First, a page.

Then above the engine and rotor noise erupted the sounds of the VC's 51 caliber machine guns and other assorted small arms.  "Charlie" had been waiting.  Suddenly the motionless hover of YK-5 turned into a forward lurch simultaneously as a white explosive flash lit up the cabin.  Cpl. Gomez related it looked like confetti floating inside the aircraft from the number of bullet holes he could see.  Cpl. Gomez also saw the corpsman and his left gunner reel from hits they had taken.  Cpl. Gomez jumped up from his prone position at the "hell hole", grabbed his M-16 and rushed to the area between the pilots.  He was horrified, both pilots had been wounded.  Lt. Nickerson was transmitting over the intercom, "We're going to crash - - -God help us - - -God help us - - -God help me".  Then another round hit Lt. Nickerson and he was dead.  Though seriously wounded Capt. Bianchino wrestled with the aircraft as he was transmitting a MAY DAY and the coordinates of the location the helicopter was going down.  The aircraft attempted to wave-off but in a short distance settled and fell into the tops of the triple canopy.  Now the aircraft was rotating and lurching violently as it fell toward the ground.  Cpl. Gomez and his right gunner were thrown out the right side of the aircraft.

Capt. Bianchino relates, "The aircraft had sustained a dual hydraulic boost failure.  The utility and #2 boost gauges immediately dropped to zero and the #1 gauge began to fluctuate and was dropping noticeably.  I knew I had to get the aircraft to a suitable landing zone before all hydraulic pressure was lost and subsequent control of the aircraft.  I activated the the explosive device to shear the hoist cable which was hanging down below the aircraft.  The mountain's topography dropped off steeply to the side of the aircraft.  I kicked in rudder, turned 90o and  started an auto rotation to the valley beneath us.  Well, the #1 hydraulic system failed completely and the mountain's gradient was not steep enough.  We hit, nose up, like a motor boat and plowed through the trees."

Cpl. Gomez relates, "I fell at least two stories grabbing at limbs and vines attempting to slow my rate of fall.  When I hit the ground the wind was knocked completely out of me.  I was covered with blood from wounds and scrapes to the head, face, shoulder, back and ankles.  I do not know which were sustained in YK-5 or as a result of the fall through the trees.  I was one bloody and bruised individual and it took several minutes for my breathing to come anything close to normal under the conditions.  My right gunner, LCpl. Charles Burdick, walked up to me and I remember asking him, "Did anyone else make it out".  YK-5 was nose down in the underbrush with the tail sticking some ten feet in the air.  I was on the right side of the aircraft about 10 yards off.  YK-5 was engulfed in flames.  We both looked at the helicopter and could see no one other than LCpl. Banister, the combat photographer who had come along for the rid and pictures, trapped inside the burning helicopter. The 50 caliber machine gun rounds inside the helicopter began cooking off and spraying the dirt in our vicinity.  I was afraid the stub wings, containing the jet fuel, would explode next.  The heat from the fire was intense, it was burning our faces.  I looked at Charlie and said, "There's nothing we can do, she may explode any minute".  Charlie and I backed off into the jungle, on the right side of the aircraft, a good 30 to 40 yards and sat down.  Then with a loud whoosh the stub wings containing the jet fuel ruptured and the heat at our  distance became noticeably greater."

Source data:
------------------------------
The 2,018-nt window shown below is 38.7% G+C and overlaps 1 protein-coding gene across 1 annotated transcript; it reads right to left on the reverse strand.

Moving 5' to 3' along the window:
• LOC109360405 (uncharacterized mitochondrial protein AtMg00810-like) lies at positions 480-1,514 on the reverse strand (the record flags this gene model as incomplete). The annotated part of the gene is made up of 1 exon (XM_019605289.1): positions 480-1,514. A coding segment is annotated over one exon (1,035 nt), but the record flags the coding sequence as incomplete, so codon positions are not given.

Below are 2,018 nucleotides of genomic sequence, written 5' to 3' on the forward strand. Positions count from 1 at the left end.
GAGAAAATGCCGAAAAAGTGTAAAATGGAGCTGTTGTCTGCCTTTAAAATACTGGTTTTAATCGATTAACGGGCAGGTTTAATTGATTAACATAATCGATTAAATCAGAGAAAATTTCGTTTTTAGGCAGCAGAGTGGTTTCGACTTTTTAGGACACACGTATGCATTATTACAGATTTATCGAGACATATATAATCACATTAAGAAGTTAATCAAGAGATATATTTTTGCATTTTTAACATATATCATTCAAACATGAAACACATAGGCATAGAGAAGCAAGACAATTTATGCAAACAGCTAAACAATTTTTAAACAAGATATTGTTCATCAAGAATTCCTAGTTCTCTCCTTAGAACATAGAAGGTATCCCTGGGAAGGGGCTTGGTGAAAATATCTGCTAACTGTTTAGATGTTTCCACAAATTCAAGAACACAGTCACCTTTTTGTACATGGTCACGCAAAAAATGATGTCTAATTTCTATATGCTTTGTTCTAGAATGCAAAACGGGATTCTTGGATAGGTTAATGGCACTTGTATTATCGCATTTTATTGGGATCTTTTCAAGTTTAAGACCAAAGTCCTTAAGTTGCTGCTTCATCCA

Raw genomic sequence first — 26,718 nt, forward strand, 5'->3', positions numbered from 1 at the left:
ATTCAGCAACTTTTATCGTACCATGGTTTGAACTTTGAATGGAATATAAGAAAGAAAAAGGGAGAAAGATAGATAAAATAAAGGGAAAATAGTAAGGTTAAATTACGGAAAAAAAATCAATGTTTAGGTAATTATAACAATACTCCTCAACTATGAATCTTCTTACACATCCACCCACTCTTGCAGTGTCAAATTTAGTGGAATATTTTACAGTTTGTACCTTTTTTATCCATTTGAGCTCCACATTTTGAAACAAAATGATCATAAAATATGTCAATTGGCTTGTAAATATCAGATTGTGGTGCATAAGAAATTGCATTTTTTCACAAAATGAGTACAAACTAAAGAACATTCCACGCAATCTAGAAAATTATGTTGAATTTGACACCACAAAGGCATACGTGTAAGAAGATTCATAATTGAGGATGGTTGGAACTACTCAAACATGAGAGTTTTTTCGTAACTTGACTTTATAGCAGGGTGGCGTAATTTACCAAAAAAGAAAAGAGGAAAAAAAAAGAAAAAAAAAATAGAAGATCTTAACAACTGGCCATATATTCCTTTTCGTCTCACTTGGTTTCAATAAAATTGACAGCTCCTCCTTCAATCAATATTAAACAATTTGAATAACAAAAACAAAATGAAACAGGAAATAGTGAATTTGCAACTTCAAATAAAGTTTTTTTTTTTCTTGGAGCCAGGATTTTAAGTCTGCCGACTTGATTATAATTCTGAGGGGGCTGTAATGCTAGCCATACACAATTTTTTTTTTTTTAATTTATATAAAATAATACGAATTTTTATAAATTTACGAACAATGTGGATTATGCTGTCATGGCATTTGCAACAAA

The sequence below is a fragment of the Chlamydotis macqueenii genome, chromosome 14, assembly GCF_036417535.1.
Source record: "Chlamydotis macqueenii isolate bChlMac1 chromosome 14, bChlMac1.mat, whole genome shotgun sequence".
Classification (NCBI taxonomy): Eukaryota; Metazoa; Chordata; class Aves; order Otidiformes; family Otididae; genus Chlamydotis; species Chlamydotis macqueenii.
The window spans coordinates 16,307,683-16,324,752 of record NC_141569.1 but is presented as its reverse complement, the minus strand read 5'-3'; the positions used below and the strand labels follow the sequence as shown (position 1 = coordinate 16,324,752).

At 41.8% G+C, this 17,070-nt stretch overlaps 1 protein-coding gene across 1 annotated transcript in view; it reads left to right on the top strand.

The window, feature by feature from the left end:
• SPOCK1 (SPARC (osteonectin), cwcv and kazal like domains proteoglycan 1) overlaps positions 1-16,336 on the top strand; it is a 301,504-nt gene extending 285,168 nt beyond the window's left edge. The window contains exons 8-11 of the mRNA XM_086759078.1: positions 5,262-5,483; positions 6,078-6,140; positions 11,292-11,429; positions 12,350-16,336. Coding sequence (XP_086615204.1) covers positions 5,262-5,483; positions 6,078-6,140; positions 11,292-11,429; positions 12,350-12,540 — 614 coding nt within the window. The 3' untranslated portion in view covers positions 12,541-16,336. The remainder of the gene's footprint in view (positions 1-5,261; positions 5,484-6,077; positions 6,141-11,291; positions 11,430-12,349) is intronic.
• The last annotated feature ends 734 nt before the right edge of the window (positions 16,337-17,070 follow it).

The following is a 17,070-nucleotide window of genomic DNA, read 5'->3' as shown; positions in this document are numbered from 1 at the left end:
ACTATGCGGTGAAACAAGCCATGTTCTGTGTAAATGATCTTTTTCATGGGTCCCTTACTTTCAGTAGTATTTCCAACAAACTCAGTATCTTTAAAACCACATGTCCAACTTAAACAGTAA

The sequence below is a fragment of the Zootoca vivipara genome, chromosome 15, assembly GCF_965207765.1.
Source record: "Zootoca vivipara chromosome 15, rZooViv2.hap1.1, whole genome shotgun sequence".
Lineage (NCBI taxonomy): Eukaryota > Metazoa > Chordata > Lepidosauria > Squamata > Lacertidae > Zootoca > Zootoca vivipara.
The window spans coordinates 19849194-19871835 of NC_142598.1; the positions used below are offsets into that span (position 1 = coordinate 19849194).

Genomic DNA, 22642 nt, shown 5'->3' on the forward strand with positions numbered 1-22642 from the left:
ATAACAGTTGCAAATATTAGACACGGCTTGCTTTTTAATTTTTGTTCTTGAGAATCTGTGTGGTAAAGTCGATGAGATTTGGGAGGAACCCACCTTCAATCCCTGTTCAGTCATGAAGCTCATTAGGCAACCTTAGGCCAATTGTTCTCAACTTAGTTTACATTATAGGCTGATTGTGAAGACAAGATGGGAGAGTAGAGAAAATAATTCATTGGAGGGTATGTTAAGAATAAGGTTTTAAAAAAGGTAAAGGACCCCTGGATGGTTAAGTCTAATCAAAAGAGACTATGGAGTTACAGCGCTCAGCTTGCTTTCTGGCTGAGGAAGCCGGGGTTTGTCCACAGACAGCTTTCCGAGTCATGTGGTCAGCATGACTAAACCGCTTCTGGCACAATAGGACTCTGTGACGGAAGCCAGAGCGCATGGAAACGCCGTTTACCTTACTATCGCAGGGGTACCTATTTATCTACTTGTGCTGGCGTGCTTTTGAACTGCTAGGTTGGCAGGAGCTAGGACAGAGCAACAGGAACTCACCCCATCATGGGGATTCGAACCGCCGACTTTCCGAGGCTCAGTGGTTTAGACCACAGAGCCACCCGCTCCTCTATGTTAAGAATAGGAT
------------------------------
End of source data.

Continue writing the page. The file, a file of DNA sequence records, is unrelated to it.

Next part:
Meanwhile on the left side of YK-5 Capt. Bianchino relates,  "I found myself outside the cockpit, not knowing how I had managed that.  I had lost my bullet bouncer and my survival radio.  I went back into the burning aircraft to aid the three Marines in the cabin area, Lt. Nickerson did not need my assistance.  When I reached out for one of the Marines I noticed that I had no use of my left arm.  I unzipped my flight suit, placed my left arm in and zipped it half way up providing a sling for the left arm.  I managed to assist the three men in the cabin out and placed them in the dirt at the base of a tree which had been knocked down providing some cover for them.  Using my 38 cal. pistol, I  defended the left side, which was the down hill side, of the aircraft against several enemy who attempted to gain access to the crash position.  The underbrush was very thick and the VC were forced to to move through it very slowly, making them easy targets."

The weather, which had not been good, began to deteriorate and it started raining.  Maj. Plasterer notified DaNang DASC that YK-5 was down on Charlie Ridge, gave them the map coordinates an visually checked the area around the burning YK-5.  It did not appear that there were any survivors but his crew chief said he thought maybe he had seen someone waving down below the triple canopy.  The helicopter had come to rest more than 1/4 of a mile from the Marines at the original medevac zone.  Cpl. Gomez relates he did not see or hear them while he was in the jungle.